Twenty years ago, meditation was an occult activity. It was something done only in private, away from the public. Even going out to the forest to meditate brought with it a feeling of self-consciousness, of concern for being seen. We would hide behind trees and sunglasses, sometimes going so far as to put a book on our lap just in case someone walked by.
Today, we live in a world where meditation is main stream. While meditation is still an occult activity in that we move into hidden realms of light and power, we can now sit in public without fear of criticism or retribution.
We celebrated this freedom during the past weekend at the Grand Canyon on a trip organized by the Rama Meditation Society. On Saturday, we found a somewhat private outcrop overlooking the majesty of the Canyon and our group of 21 scattered among the trees and brush to sit. Lisa, our fearless guide, kept watch and guided the tourists away from our group so we could meditate in peace.
The next day, the trail we took was more populated, however this did not put a damper on our activities. We found a perfect sized alcove, just big enough for our group to stand and sit, with the intention to chant OM together into the Grand Canyon. We waited for a pair of tourists to move along, but they stood wondering what we were all looking at. Finally, we decided to start chanting even though the tourists were still there.
As we entered upon the third loud OM, the couple moved along. By the time we hit the fifth OM, our entire group lost all sense of ego self-consciousness. We dissolved into the OM and into the power of the Canyon. More tourists wandered by, and a few decided to stand with us in the light and power. Together we chanted a total of ten OM’s as a gift to the Canyon.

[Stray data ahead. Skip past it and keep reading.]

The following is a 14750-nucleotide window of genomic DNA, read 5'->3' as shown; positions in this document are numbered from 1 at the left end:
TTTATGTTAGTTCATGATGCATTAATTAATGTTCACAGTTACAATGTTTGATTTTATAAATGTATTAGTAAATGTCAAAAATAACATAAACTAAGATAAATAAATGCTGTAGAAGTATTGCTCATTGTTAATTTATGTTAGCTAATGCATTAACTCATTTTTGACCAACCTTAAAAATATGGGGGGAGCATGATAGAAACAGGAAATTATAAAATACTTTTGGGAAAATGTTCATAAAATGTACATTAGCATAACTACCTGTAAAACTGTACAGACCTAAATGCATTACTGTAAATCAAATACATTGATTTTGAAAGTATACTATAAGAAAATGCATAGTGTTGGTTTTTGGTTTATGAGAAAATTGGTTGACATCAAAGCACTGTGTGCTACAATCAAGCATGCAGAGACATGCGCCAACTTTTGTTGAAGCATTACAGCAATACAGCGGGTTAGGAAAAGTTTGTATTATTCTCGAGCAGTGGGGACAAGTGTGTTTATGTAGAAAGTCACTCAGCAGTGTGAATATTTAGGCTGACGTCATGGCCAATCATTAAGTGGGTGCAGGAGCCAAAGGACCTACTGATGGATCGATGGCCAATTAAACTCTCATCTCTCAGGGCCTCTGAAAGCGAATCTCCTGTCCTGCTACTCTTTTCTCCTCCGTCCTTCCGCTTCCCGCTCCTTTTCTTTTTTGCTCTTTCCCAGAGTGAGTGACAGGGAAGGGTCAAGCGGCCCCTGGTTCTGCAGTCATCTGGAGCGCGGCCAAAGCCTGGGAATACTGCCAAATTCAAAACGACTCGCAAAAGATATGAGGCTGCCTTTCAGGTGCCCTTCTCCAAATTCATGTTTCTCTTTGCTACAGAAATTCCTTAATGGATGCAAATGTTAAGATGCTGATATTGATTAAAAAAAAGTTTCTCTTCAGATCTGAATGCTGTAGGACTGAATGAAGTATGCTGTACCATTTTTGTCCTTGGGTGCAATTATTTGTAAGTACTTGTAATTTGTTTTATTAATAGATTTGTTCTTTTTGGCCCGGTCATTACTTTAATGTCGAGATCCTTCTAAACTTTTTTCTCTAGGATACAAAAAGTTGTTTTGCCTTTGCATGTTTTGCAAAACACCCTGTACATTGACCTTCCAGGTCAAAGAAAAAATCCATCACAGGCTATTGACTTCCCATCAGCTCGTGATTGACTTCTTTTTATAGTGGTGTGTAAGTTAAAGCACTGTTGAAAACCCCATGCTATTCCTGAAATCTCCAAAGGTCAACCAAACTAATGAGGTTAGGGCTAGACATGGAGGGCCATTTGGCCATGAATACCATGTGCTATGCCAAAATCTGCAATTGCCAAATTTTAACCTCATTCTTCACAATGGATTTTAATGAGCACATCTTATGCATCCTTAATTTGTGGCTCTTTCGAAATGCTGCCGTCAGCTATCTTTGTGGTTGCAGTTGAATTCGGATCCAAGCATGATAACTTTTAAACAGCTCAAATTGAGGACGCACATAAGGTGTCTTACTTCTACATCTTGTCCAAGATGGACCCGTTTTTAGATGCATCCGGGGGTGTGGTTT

Our energy renewed and feeling more connected with the power of this special place, we continued our hike along the path leading to Hermit’s Rest. We found another outcropping with sweeping views, and decided to sit in meditation for twenty minutes. This time, there were no trees or bushes to hide behind; here we were, in full view.
Easily I slipped into silence, and the emptiness of the Canyon engulfed me. The trees lining the Colorado River far below suddenly seemed close enough to touch. Colors vibrated as my heart melted, merging with the vast expanse.
Far in the distance, I felt more than heard, tourists approach us. One family saw us and immediately hushed their voices, acknowledging our group in meditation. Another family was oblivious and talked loudly as they each took guesses at what the small building deep in the Canyon was, until they figured out it was a toilet for the people on the trail that leads to the Canyon floor. Near the end of our meditation, yet another family found us and decided to sit and enjoy the silence for themselves.
We are so fortunate to live in a country where we can meditate or not, and where we can enjoy nature in her full glory. I am thankful for the opportunity to sit in silence and in full view with my friends of the Rama Tribe. I love that my practice of meditation is no longer something odd or weird, and that I can share it with anyone who wants to know how to merge into the Light.
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